A Magazine from Blurb

In my last post, I spoke about my most recent experience producing a Blurb photo book as a family album. The album was of a very high quality, however the price was on the high side. If you want you photographs in print (which you absolutely should) there is another option.

In addition to photo books, Blurb also offers other book formats including trade paperbacks (best for text) and magazines. While the magazines don’t have quite the print quality of the dedicated photo books, they offer a cheaper alternative for getting your photos printed and bound.

This is the option I took at the end of 2015. With the (very) recent arrival of our first son, I knew time and money for gifts would be at a premium for Christmas. So I prepared a magazine with photographs from the previous 12 months to give to family, with space for one very important 6x4 of our new arrival at the back, who came just too late to be included in the magazine proper.

Although the images from 2015 were more fresh in my mind than previous years, it was no less rewarding going through my catalogue, reassessing previously discarded images, and building a good selection of images. Once again, I undertook the magazine layout in Adobe InDesign, affording me much more design flexibility than with Blurb’s own in-house software (I must stress though that Blurb’s own software is thoroughly decent if you just want to make a basic photo book from a selection of photographs. But if you have any Adobe skillz at all, InDesign is worth the effort).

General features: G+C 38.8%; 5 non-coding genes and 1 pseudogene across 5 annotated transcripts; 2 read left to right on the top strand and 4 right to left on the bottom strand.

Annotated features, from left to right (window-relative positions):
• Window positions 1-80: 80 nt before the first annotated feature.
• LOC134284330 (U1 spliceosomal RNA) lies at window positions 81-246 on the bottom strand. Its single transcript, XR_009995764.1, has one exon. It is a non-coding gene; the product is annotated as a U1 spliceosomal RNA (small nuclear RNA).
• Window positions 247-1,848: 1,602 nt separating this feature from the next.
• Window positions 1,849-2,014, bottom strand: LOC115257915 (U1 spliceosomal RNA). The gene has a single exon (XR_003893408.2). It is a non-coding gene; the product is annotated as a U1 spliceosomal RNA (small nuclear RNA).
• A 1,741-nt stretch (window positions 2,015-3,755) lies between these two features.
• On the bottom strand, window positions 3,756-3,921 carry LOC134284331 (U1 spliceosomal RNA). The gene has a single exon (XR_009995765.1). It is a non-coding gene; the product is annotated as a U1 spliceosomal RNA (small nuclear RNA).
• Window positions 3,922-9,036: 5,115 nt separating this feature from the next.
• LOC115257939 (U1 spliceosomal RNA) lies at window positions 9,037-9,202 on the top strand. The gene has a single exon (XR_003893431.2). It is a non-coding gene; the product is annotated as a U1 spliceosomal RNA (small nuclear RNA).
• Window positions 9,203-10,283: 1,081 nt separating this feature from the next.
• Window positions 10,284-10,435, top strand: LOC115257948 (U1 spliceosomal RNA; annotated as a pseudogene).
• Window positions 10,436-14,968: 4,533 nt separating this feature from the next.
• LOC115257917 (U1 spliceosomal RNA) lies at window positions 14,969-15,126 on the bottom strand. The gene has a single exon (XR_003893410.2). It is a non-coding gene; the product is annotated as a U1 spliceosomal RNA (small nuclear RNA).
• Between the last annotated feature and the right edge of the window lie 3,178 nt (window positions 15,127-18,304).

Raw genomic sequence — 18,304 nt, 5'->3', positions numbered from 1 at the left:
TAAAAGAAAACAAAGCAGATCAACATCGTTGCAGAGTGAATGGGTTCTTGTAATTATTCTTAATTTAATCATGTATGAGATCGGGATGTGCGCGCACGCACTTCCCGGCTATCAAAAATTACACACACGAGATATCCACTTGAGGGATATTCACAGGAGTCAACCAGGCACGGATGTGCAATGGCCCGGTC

140 pages later, I had a magazine. 140 pages may stretch the definition of “magazine”, but Blurb’s print services can handle it and that’s all that matters. Oh that and the familial reception. They loved it; it spawned the usual “oh Richard it looks so professional you should do this for a living because it’s so professional” question/statements that ignore the practicalities of profitable publishing. My 104-year-old grandmother sits it proudly on her table, telling me every time how much she “thoroughly enjoys” reading it. 

It’s nice to have an appreciative audience.

And it’s nice to have a physical thing. Yada yada yada, DIGITAL DARK AGE, yada yada yada. No shit, you will lose your shit at some point. Shit being your bits and bytes of data. Either through neglect or nefariousness. A physical printed thing is a hedge against that.

Besides, a physical product like this one is pleasurable to read again and again. You don’t read them every day, but it’s much nicer flicking through them and reminiscing than swiping through 12,397 images on your tablet/smartphone of choice. 



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